The resin portion 25 is formed of a black silicone resin or epoxy resin to remove a flare light. The resin portion 25 is formed integrally with the plurality of rod lenses 22 so that gaps among the respective rod lenses 22 and side plates 23, 24 are filled and the periphery of all the rod lenses 22 is coated. Moreover, the side plates 23, 24 are bonded to opposite side surfaces of the resin portion 25 in an array thickness direction. Each of the side plates 23, 24 is formed of a material which has substantially the same coefficient of thermal expansion as that of the rod lens 22. When the rod lens 22 is a glass lens, a glass-fabric backing epoxy rein black laminated plate (FRP) is preferably used in each of the side plates 23, 24.

The rod lens array 21 is formed to satisfy the following conditions (1) and (2), so that the contact type image sensor (image reading apparatus) including the rod lens array 21 is mounted in the portable electronic apparatus.

Condition (1): A difference (Wt−Wi) between a total width (maximum total width value) Wt and an effective image reading width Wi is equal to or smaller than 2.5 mm.

Condition (2): A conjugate length TC (see FIG. 1) is equal to or smaller than 6 mm. Additionally, an operation distance L (see FIG. 1) is equal to or grater than 1 mm.

Concretely, for the rod lens array 21 of the first embodiment, the overlap degree m and lens arrangement pitch D are defined according to the following equation (4) to satisfy the condition (1), and an angle of aperture θ of the rod lens array 21 is defined according to the following equation (11) to satisfy the condition (2). Moreover, the total width Wt is determined based on the lens arrangement pitch D which satisfies the following equation (4), and the opposite side portions of the side plates 23, 24 are cut (in portions shown by arrows of FIG. 3) in a lens arrangement direction so that the total width Wt is obtained.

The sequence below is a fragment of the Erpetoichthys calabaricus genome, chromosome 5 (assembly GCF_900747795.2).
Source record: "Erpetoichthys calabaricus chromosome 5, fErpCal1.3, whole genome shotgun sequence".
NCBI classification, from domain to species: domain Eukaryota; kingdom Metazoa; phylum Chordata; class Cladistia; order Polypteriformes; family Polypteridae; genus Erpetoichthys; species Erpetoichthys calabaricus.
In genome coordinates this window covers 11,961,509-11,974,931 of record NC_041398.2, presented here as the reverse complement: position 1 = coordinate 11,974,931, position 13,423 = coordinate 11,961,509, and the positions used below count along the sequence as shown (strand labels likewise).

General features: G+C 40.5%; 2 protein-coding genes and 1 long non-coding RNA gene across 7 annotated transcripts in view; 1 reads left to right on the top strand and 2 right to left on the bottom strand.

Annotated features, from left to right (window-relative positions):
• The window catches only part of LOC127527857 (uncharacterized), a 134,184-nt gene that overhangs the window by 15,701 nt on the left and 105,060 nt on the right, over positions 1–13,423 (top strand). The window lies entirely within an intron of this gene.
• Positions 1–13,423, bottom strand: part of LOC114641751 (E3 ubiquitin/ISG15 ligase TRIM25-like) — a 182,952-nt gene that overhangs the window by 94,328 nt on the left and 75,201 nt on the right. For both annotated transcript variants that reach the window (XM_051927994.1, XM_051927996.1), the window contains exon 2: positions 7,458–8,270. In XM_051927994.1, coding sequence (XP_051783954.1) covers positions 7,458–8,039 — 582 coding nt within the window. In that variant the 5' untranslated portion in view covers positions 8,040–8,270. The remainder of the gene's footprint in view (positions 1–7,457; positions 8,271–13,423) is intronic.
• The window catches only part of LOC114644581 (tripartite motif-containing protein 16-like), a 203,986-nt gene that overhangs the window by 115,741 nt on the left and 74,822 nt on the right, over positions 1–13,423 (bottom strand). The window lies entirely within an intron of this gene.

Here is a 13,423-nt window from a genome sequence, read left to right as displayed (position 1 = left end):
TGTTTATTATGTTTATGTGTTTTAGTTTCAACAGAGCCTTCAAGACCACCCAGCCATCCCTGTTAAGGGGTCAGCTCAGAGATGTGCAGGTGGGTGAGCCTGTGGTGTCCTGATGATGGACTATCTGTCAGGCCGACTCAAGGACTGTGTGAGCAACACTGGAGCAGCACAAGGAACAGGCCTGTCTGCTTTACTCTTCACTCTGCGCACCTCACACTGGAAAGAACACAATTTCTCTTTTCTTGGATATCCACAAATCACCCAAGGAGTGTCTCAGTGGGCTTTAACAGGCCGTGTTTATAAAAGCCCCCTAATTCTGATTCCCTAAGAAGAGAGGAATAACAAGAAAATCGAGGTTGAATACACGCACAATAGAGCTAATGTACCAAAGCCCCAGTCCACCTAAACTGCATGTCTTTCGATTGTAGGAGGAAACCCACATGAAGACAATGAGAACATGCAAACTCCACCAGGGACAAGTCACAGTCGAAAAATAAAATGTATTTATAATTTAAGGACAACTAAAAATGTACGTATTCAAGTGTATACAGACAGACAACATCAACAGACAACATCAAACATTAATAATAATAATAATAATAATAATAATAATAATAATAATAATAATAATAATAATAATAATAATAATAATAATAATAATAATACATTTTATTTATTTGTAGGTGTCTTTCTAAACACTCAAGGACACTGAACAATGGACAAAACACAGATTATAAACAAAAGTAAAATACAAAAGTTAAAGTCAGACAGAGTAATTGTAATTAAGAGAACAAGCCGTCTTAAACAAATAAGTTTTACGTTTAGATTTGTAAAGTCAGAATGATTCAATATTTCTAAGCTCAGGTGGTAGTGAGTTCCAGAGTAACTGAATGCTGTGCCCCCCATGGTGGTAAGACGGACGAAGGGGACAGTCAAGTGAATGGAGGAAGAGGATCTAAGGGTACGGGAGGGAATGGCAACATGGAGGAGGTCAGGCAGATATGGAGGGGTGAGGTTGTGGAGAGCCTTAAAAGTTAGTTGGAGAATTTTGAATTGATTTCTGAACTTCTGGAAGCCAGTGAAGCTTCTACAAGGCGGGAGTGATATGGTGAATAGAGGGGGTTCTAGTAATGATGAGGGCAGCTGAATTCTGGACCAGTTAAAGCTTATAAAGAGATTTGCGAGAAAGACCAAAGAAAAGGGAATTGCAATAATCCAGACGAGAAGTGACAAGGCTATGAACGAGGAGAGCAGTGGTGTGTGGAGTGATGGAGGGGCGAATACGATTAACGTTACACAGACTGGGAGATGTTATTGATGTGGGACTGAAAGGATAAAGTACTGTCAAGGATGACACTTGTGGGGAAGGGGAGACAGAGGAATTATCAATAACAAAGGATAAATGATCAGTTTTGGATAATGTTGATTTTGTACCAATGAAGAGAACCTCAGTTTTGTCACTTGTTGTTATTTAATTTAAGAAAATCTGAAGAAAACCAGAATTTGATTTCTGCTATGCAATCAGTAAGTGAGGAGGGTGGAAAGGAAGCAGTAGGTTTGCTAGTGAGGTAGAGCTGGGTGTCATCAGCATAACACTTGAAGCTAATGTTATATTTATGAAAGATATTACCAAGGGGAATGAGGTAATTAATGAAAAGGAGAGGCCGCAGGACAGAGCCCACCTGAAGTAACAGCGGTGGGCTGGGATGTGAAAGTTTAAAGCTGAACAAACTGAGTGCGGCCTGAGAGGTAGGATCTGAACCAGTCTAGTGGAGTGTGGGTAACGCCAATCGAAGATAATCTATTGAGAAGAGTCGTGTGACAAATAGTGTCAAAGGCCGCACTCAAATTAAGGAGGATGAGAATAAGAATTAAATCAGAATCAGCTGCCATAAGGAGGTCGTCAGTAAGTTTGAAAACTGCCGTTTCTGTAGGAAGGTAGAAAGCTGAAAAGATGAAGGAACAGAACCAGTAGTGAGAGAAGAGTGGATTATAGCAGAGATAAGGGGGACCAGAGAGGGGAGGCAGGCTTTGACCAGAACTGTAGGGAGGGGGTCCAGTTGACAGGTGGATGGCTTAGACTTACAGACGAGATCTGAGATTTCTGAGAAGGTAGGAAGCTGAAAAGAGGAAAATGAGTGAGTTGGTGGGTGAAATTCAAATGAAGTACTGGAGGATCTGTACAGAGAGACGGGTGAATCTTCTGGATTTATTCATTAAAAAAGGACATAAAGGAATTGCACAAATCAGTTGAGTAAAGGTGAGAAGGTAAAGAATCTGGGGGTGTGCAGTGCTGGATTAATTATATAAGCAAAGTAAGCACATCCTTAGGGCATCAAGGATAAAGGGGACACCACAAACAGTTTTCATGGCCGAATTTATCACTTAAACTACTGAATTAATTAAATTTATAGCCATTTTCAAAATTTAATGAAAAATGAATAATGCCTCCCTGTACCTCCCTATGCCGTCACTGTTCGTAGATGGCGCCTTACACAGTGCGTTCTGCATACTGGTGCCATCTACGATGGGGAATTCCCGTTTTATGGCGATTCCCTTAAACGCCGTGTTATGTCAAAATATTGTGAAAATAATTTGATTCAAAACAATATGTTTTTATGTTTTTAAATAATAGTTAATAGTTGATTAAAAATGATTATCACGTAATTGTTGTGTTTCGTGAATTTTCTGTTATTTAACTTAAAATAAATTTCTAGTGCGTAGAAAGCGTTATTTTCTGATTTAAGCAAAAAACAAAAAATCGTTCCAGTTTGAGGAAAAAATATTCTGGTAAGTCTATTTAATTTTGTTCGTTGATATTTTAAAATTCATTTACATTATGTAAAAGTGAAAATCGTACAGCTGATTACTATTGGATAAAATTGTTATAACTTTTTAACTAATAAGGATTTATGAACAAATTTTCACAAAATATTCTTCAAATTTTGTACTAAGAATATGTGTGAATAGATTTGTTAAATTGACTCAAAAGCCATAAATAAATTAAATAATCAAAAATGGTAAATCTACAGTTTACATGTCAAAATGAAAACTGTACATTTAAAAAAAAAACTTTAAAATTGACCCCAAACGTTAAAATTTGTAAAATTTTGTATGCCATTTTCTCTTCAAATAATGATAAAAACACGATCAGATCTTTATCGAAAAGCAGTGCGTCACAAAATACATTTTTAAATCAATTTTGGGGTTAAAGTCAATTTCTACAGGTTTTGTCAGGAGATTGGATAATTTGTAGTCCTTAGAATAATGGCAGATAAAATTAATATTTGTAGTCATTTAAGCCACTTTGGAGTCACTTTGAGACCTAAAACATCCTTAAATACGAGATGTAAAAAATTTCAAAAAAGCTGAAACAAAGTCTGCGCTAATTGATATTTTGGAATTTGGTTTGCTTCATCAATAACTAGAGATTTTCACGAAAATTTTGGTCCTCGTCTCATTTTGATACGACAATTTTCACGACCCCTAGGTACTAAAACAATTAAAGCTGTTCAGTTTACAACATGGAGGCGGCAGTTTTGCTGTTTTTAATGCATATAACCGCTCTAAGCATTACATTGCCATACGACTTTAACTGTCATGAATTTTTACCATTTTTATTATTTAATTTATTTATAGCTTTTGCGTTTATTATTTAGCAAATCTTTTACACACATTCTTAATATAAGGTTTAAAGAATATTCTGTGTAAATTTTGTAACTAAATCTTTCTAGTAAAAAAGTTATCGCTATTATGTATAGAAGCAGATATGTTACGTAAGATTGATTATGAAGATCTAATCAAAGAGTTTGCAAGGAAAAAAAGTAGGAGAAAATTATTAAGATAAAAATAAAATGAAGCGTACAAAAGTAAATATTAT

The effective image reading width Wi of the rod lens array 21 is obtained from the following equation (1):

Wi=Wl−2·(X 0 −D/2)=W1−(2 m−1)·D  (1)

wherein W1 is an effective lens width of the rod lens array 21 (see FIGS. 1 and 3), X0 is a view field radius (see FIG. 1), D is a lens arrangement pitch (see FIGS. 1, 2 and 3), and m is an overlap degree.

When the rod lens array 21 having a predetermined total width Wt is formed by the cutting, and two rod lenses existing in both the ends as shown by hatched lines in FIG. 3 are damaged and do not function, the difference between the effective lens width Wl and total width Wt is maximized. In this case, the following equation (2) is established.

Wt=Wl+2D  (2)

The following equation (3) is obtained from the above equations (1) and (2).

Wi=Wt−(2m+1)·D  (3)

A presumable cut precision is about ±0.2 mm. In consideration of this cut precision and the above condition (1) (Wt−Wi≦2.5 mm), the following equation (4) is obtained.

Wt−Wi=(2 m+1)·D≦2.5−2×0.2=2.1 (mm) ∴(2 m+1)·D≦2.1  (4)